Right to live with a person of choice, irrespective of religion, is intrinsic to right to life and personal liberty

Salamat Ansari Vs State of UP

Allahabad HC

11/11/2020

Crl. Mis. Writ Petition No- 11367 of 2020

About/from the judgment:

The High Court has ruled that its previous decisions stating that religious conversion per se for contracting a marriage was prohibited and said marriage has no sanctity in law are incorrect and did not lay down good law.

 

Rather, the right to live with a person of one's choice is intrinsic to the right to life and personal liberty irrespective of religion, the court held.

 

A Bench ruled that if an alleged conversion was under clout, the Constitutional Court was obliged to ascertain the wish and desire of the girls as they were above the age of 18 years.

 

Referring to the two earlier judgments now declared as "not laying good law", the court observed,

 

"None of these judgments dealt with the issue of life and liberty of two matured individuals in choosing a partner or their right to freedom of choice as to with whom they would like to live. We hold the judgments in Noor Jahan and Priyanshi as not laying good law."

 

Pertinently, the judges emphasised further:

 

"The Courts and the Constitutional Courts in particular are enjoined to uphold the life and liberty of an individual guaranteed under Article 21 of the Constitution of India. Right to live with a person of his/her choice irrespective of religion professed by them, is intrinsic to right to life and personal liberty. Interference in a personal relationship, would constitute a serious encroachment into the right to freedom of choice of the two individuals. We fail to understand that if the law permits two persons even of the same sex to live together peacefully then neither any individual nor a family nor even State can have objection to relationship of two major individuals who out of their own free will are living together. Decision of an individual who is of the age of majority, to live with an individual of his/her choice is strictly a right of an individual and when this right is infringed it would constitute breach of his/her fundamental right to life and personal liberty as it includes right to freedom of choice, to choose a partner and right to live with dignity as enshrined in Article 21 of the Constitution of India."

 

The High Court made the above observations while hearing a petition concerning a Hindu woman and a Muslim man who had entered into a Muslim marriage. The court recorded the couple's submissions that they had entered into a Muslim marriage voluntarily and had been living together peacefully as husband and wife for a year.

 

An FIR was lodged by the woman's father alleging offences under Sections 363, 366, 352 and 506 of the IPC (kidnapping, abduction for forcing a woman to marry etc.) and Section 7 and 8 of the Protection of Children from Sexual Offences (POCSO) Act.

 

The court was urged to quash the FIR and protect the petitioners from arrest on the ground that the case was motivated by malice and mischief and initiated only with a view to bring an end to the martial ties.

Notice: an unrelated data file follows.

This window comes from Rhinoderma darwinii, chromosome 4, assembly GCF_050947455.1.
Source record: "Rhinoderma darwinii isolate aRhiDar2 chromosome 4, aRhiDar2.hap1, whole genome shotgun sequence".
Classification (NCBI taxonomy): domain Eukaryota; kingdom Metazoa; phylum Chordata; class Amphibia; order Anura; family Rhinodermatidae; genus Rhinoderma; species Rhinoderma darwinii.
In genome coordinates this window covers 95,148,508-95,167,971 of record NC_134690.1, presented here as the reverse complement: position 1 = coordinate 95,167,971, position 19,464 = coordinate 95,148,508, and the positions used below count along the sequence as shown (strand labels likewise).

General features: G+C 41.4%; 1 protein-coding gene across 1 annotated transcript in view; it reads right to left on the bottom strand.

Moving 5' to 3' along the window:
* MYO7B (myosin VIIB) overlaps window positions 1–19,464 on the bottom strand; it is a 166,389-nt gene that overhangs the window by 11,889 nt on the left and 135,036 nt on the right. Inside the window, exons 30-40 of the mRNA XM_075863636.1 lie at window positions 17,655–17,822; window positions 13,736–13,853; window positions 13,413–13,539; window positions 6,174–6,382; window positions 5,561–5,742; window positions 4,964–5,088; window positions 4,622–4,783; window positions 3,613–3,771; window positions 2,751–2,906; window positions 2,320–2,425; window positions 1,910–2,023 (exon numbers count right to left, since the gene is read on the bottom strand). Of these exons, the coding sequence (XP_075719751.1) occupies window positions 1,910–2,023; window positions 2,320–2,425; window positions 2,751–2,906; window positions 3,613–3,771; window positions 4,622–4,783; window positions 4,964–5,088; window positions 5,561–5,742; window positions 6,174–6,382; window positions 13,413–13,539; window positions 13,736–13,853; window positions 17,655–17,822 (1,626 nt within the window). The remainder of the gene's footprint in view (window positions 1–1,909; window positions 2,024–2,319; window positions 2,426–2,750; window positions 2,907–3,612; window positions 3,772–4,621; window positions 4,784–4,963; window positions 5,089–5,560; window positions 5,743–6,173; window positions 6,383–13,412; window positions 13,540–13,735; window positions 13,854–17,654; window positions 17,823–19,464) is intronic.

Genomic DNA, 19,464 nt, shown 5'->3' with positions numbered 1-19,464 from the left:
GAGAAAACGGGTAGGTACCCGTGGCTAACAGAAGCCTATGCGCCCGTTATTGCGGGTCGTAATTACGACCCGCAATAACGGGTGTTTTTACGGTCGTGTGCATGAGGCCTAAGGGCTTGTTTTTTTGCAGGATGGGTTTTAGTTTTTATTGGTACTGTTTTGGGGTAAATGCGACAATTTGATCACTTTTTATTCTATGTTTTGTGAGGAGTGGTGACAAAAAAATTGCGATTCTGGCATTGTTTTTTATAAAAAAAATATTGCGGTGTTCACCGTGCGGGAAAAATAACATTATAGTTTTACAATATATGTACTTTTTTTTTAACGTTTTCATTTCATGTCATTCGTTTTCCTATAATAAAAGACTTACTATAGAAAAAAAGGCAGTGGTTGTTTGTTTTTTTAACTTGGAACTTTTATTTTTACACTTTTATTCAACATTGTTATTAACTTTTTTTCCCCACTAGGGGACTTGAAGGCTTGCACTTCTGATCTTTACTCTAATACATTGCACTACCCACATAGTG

It was further submitted that no offences were made out as the couple had attained the age of majority and thus was competent to contract a marriage.

 

Additional Government Advocates appearing for the complainant, relied on the High Court's earlier judgments in Smt Noor Jahan Begum @ Anjali Mishra and Another vs. State of UP and ors and its recent reiteration in Priyanshi @ Km. Shamren and others Vs. State of U.P. and Another to contend that conversion per se for contracting a marriage is prohibited.

 

Commenting on the judgement in Noor Jahan's case, the Bench opined that although the woman, in that case, could not authenticate their alleged conversion, as they were unable to show the knowledge regarding the basic tenets of Islam, the writ court went against Constitutional principles to hold that the marriage was illegal.

 

The High Court went on to quash the FIR in this case primarily on the ground that no offences were made out. The Bench relied on the fact that two grown-up individuals were before it living together for over a year of their own free will and choice.

 

The Bench took note of the high school certificates of the couple to deduce that they had attained the age of majority. Since that was not in dispute, the alleged offences could not be made out as the victim had left her home on her own volition in order to live with her husband.

 

"We do not see Priyanka Kharwar and Salamat as Hindu and Muslim, rather as two grown-up individuals who out of their own free will and choice are living together peacefully and happily over a year" - the Court said.

 

Referring to certain observations made by the Supreme Court in connection with "honour killings", the High Court added that the said principle would apply in the present context as well, where a relationship of two matured individuals was sought to be jeopardized at the whim and caprice of a parent.

 

While dealing with the contention of the informant-father that he be afforded visiting rights to meet his daughter, the court held that once the daughter had attained majority, it was her choice, as to whom she would like to meet.

 

"We, however expect the daughter to extend all due courtsey and respect to her family", the Bench added.

 

With these observations, the High Court went on to allow the writ petition and quashed the challenged FIR as well as all consequential proceedings.

Read the Judgment

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